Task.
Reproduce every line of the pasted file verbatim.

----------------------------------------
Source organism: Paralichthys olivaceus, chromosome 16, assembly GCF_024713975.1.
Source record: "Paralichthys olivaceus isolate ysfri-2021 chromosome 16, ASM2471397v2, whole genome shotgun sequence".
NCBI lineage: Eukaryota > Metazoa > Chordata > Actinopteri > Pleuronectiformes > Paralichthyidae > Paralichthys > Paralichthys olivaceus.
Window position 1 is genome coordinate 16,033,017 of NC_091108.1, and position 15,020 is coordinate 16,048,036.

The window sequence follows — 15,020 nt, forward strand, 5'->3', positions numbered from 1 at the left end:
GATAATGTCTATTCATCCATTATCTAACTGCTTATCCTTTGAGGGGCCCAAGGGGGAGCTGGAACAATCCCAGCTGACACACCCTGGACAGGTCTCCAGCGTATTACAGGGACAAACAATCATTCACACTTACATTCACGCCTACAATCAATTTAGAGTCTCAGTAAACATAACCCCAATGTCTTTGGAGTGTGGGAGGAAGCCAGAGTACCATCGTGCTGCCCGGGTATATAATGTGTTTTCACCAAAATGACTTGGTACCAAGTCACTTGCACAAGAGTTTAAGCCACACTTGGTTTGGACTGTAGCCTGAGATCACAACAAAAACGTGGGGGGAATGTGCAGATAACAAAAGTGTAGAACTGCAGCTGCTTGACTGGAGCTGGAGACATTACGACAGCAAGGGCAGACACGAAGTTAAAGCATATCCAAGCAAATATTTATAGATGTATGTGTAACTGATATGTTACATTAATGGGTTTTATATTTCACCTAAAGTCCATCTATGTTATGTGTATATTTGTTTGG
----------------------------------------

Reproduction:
Source organism: Paralichthys olivaceus, chromosome 16, assembly GCF_024713975.1.
Source record: "Paralichthys olivaceus isolate ysfri-2021 chromosome 16, ASM2471397v2, whole genome shotgun sequence".
NCBI lineage: Eukaryota > Metazoa > Chordata > Actinopteri > Pleuronectiformes > Paralichthyidae > Paralichthys > Paralichthys olivaceus.
Window position 1 is genome coordinate 16,033,017 of NC_091108.1, and position 15,020 is coordinate 16,048,036.

The window sequence follows — 15,020 nt, forward strand, 5'->3', positions numbered from 1 at the left end:
GATAATGTCTATTCATCCATTATCTAACTGCTTATCCTTTGAGGGGCCCAAGGGGGAGCTGGAACAATCCCAGCTGACACACCCTGGACAGGTCTCCAGCGTATTACAGGGACAAACAATCATTCACACTTACATTCACGCCTACAATCAATTTAGAGTCTCAGTAAACATAACCCCAATGTCTTTGGAGTGTGGGAGGAAGCCAGAGTACCATCGTGCTGCCCGGGTATATAATGTGTTTTCACCAAAATGACTTGGTACCAAGTCACTTGCACAAGAGTTTAAGCCACACTTGGTTTGGACTGTAGCCTGAGATCACAACAAAAACGTGGGGGGAATGTGCAGATAACAAAAGTGTAGAACTGCAGCTGCTTGACTGGAGCTGGAGACATTACGACAGCAAGGGCAGACACGAAGTTAAAGCATATCCAAGCAAATATTTATAGATGTATGTGTAACTGATATGTTACATTAATGGGTTTTATATTTCACCTAAAGTCCATCTATGTTATGTGTATATTTGTTTGG